November 8 – December 22, 2011
Due to the process-based nature of the Session program, Leila Hekmat: The Four Chambered Heart underwent constant modifications; the features of this page provided accruing information on the Session’s developments and will continue to track the project’s progression beyond Recess’s walls.
The Four Chambered Heart
Institute for Research, Understanding and Documentation of Social and Cultural Influence on Love and Relationships
A solo presentation from Leila Hekmat
11. 08.—12. 22. 2011
About Leila Hekmat: The Four Chambered Heart
On November 8, 2011, Leila Hekmat will begin seven weeks of work at Recess as part of its signature program, Session. Session invites artists to use its storefront space as studio, exhibition venue and grounds for experimentation. Over the course of The Four Chambered Heart: Institute for Research, Understanding and Documentation of Love and Relationships, Hekmat will fuse the therapist’s office, researcher center, and performance set. Untrained and unlicensed as a counselor, Hekmat will offer the public complimentary love advice while documenting society’s influence on how we define our sexual selves and romantic relationships.
Within her visually rich, curated set as medical facility, Hekmat will generate a series of videos as well as written and photographic documentation. Costumes and props will be on hand to aid in role-playing and visitor anonymity. In this laboratory where private love lives are on view for public consumption, the artist will probe modes of self-representation and honesty while charting the ubiquitous performance we engage in on a daily basis.
Statement Of Intent From The Artist
The project titled The Four Chambered Heart has been taken from the 1959 Anais Nin novel of the same name. Nin extracts vignettes from her own life to reflect on emotions, doubts, decisions and her own sacrifices, inflecting the narrative with observations on love informed by social conventions.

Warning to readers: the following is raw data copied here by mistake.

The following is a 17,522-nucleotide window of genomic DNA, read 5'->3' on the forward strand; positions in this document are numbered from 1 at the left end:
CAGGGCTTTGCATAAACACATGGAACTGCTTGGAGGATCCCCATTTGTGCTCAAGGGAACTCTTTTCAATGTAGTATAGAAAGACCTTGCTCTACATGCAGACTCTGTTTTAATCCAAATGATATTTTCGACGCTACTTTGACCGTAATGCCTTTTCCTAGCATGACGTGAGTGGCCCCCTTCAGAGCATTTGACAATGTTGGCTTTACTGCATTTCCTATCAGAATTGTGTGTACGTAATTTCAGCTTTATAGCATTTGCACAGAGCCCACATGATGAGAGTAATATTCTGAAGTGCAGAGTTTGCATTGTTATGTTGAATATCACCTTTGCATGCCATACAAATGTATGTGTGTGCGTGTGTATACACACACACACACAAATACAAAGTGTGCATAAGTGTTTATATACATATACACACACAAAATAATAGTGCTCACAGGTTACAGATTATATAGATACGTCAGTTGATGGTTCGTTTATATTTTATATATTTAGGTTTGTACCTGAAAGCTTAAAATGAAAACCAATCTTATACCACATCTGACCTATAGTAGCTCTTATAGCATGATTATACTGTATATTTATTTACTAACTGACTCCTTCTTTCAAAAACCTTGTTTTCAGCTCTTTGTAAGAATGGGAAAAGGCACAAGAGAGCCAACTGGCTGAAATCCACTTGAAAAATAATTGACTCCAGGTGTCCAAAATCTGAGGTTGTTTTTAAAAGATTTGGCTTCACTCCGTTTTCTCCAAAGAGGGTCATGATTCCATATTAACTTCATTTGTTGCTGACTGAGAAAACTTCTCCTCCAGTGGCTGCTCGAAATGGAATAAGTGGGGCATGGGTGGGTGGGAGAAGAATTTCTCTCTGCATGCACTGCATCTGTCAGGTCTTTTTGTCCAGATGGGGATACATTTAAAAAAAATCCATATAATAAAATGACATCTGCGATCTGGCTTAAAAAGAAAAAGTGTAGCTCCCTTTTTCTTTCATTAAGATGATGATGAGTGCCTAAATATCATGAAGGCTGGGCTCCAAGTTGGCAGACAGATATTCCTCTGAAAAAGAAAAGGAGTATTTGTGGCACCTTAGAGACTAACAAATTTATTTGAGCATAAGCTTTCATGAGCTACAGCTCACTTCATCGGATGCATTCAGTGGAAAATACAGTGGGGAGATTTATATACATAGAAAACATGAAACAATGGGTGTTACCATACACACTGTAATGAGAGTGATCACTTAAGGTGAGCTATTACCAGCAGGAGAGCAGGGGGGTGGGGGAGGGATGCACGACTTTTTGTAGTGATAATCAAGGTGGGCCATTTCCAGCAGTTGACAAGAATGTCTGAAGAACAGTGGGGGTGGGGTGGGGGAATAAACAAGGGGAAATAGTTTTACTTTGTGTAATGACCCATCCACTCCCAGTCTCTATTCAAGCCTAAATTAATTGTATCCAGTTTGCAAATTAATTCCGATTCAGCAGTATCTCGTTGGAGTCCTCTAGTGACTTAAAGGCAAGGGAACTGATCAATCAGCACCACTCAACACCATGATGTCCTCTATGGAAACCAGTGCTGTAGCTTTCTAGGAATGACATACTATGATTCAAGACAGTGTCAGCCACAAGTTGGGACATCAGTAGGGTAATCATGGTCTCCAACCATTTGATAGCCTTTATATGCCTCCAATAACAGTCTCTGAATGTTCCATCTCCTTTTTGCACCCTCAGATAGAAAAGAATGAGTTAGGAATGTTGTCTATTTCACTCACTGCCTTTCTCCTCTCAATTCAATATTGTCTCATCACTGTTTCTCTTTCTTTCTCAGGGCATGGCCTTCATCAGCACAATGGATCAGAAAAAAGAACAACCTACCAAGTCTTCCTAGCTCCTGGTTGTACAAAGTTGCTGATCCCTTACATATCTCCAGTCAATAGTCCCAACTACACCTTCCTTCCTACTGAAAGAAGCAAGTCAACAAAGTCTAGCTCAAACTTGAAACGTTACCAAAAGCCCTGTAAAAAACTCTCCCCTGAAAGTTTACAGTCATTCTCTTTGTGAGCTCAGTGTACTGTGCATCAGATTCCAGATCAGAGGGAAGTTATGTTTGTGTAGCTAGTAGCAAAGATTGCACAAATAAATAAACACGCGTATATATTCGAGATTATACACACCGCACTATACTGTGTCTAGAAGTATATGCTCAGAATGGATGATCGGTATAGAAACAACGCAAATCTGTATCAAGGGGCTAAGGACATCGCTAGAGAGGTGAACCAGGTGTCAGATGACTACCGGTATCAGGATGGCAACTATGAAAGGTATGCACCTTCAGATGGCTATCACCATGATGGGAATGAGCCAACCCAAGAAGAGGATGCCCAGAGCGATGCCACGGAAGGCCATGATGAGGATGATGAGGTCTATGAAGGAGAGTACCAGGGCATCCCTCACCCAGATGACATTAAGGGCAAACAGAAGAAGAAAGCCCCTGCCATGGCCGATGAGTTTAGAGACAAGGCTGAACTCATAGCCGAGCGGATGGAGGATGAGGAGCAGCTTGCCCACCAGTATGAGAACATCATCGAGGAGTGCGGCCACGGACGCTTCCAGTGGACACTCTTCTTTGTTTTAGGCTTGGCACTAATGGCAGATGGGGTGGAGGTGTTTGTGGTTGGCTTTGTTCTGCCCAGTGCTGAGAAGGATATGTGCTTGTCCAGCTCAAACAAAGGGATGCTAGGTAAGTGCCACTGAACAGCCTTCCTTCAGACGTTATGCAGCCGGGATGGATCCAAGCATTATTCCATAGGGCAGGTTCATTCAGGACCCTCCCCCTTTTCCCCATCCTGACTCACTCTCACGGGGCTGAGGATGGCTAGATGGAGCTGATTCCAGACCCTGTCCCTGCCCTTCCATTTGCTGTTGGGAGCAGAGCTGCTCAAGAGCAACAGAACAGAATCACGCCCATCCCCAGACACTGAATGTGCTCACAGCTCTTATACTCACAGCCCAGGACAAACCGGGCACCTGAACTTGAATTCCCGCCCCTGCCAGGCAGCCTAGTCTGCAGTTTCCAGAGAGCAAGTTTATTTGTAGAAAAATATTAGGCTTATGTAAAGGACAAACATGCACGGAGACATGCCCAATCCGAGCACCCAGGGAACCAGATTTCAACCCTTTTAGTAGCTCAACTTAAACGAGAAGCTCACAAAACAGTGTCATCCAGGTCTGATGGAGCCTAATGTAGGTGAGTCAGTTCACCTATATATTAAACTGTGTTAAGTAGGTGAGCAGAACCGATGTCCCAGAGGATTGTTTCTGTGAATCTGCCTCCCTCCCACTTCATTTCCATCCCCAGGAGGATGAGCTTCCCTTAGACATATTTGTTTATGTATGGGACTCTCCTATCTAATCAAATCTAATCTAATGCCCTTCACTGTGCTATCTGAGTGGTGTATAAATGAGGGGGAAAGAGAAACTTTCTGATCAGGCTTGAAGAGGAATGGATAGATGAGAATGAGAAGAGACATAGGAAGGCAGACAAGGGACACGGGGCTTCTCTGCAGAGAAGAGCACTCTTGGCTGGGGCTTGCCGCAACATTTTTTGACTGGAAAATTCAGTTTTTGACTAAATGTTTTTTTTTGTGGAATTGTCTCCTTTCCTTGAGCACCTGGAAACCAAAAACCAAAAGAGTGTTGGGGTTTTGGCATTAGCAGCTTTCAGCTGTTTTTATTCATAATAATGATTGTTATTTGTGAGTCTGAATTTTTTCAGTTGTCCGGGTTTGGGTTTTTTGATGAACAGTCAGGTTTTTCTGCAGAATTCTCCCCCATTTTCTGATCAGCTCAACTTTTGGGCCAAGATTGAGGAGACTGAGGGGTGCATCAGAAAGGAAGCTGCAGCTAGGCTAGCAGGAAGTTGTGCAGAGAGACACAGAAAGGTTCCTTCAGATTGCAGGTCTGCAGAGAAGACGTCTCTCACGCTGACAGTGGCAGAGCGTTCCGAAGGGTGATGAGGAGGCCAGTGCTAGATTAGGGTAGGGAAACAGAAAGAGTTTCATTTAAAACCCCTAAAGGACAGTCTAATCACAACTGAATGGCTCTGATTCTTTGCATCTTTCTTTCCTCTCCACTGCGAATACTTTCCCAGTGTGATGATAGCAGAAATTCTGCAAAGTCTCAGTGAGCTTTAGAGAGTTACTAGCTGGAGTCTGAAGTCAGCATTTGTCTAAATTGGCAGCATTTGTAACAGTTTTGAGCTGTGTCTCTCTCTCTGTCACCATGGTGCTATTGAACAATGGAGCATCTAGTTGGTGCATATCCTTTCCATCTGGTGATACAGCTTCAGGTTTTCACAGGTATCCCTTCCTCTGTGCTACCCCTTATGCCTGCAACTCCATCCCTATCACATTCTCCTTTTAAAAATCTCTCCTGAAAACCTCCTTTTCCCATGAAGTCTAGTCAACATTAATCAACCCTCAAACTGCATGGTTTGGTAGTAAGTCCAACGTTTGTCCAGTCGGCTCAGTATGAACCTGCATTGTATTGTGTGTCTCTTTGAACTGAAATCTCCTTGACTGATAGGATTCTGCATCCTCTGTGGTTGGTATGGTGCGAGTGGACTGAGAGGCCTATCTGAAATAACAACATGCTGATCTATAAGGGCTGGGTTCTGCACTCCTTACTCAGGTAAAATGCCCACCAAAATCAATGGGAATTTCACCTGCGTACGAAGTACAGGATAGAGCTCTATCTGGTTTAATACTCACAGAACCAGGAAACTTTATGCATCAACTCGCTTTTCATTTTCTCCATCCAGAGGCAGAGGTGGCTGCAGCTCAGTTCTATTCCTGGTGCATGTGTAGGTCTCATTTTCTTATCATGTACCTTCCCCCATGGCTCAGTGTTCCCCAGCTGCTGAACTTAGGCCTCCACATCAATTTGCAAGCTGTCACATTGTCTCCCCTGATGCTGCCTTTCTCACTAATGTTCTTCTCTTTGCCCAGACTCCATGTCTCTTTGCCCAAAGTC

It explores the complexity of identity and how social systems define and construct that identity. I am interested in the gap between our online selves (how we represent, maybe even expose ourselves to the world) and what we do/say in private. It is a space where the confessional is put on display. In this space the private becomes public and raises questions of self-representation, honesty (with others, as well as ourselves) and performance.
We are led to believe we are individuals in control of our own destinies, choices, desires, and our own expectations. But we are in part largely defined by a social construction of what we think we should be, want and expect from each other and ourselves. We believe we need certain security, certain comforts, and we come to demand these things and feel disappointed and conflicted when we do not have them.
I hope to create a place of healing through exhibition of one’s deepest questions, conflicts, and observations on love. I will not attempt to cure anyone’s love sickness, but to reflect on the healing power of inverting private spaces.
In many ways we become something constructed out of narratives we create about our lives. I hope to build an interesting document and portrait of how we see ourselves, how our relationships define us, and how social systems play a role.
Open to the public Tuesday – Saturday, 12-6pm; Thursday, 2-8pm
Download the press release.